Throughout my career, luckily, I have designed products mainly for the lower bracket of the pyramid, ie. for the price sensitive end user or the common man.
I believe that these products have empowered & enriched their lives- my small contribution to society.
Tell us an example of a specific memorable work you did that is very close to you!
There are many ! However, I would like to mention two of them.
The first one – Prime X: India’s first ‘Designed in India’ feature phone for the masses. This was a project which put Lava on the map and was a huge commercial success.
The second one – GE Vscan Extend handheld Ultrasonic apparatus.
In collaboration with GE Healthcare, we designed Pixel V2+, a Smartphone Interface Device for the GE Vscan Extend Handheld Ultrasound, a Point of Care & Emergency Portable Ultrasound. It has positively impacted the lives of patients and health workers alike.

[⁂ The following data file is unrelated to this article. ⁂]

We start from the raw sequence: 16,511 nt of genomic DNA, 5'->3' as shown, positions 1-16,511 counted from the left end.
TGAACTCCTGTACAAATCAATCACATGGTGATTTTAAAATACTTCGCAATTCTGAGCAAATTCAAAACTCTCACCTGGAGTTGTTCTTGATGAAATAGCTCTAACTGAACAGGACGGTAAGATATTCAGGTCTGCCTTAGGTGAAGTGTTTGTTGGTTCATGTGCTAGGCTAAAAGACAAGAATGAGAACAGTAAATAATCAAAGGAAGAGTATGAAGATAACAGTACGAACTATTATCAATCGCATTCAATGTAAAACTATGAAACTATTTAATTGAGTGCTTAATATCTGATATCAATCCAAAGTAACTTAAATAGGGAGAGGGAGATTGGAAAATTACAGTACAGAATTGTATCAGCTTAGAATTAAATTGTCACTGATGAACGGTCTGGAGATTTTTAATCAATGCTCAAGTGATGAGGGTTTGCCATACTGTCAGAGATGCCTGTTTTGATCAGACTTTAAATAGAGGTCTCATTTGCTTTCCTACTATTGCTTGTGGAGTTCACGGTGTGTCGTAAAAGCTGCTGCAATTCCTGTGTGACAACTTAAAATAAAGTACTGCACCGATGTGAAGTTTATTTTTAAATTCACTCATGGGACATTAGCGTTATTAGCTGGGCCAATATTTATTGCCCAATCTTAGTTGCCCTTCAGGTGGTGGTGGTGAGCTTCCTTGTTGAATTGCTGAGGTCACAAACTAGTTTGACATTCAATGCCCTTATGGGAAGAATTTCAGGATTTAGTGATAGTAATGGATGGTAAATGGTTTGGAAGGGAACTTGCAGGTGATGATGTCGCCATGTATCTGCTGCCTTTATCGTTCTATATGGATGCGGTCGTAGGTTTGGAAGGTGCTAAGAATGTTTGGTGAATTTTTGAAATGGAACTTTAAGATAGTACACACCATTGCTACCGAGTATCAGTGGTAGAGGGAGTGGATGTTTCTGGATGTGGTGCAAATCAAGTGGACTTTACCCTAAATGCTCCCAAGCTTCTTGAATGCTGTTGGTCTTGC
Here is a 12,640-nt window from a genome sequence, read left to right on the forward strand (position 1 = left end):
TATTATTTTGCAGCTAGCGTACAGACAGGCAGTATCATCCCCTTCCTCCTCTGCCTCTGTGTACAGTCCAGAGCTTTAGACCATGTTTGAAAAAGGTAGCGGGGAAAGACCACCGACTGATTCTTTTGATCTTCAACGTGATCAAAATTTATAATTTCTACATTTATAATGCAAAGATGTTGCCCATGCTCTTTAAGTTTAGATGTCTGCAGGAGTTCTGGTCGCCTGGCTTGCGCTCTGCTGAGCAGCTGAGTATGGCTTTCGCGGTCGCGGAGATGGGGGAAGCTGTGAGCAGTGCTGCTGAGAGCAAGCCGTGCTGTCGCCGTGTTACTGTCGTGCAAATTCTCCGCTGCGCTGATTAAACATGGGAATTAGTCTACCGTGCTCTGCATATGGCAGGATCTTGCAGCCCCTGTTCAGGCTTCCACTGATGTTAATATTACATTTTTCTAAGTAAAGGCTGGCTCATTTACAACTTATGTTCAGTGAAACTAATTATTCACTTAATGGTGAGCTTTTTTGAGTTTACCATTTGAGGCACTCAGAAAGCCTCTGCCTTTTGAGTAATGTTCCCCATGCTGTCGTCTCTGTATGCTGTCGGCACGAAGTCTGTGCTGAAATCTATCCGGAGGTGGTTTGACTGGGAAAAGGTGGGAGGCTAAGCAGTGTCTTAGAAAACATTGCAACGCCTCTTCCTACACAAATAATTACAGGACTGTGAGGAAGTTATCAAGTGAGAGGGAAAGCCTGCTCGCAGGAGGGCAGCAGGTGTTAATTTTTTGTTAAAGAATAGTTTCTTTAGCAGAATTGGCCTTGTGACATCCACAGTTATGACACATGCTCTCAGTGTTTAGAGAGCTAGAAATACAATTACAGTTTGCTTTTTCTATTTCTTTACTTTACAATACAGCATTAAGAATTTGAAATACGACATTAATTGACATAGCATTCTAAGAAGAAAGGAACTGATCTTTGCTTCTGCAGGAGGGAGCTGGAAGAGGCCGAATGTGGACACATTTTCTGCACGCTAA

Your advice to students based on your experience?
I would encourage students to take risks. You are young. Be passionate but practical, because in the end you need to earn your living too. Be curious.
It’s a good practice to develop your skills in other domains eg. Business, finance etc. Make good & meaningful connections among your colleagues and learn from them.
Finally, when you work at an organization, do not be carried away by your passion for a certain sketch/design/project, it is finally a business decision- a decision to impact the lives of the end user and the company positively.
I believe that throughout life one remains a student. It’s about being curious, observant and a listener.
I intend to learn more about existing & emerging fields of design and would like to dip my leg in the vast ocean and make meaningful contributions.
Steve Jobs once said, “Stay Hungry. Stay foolish”. This drives me.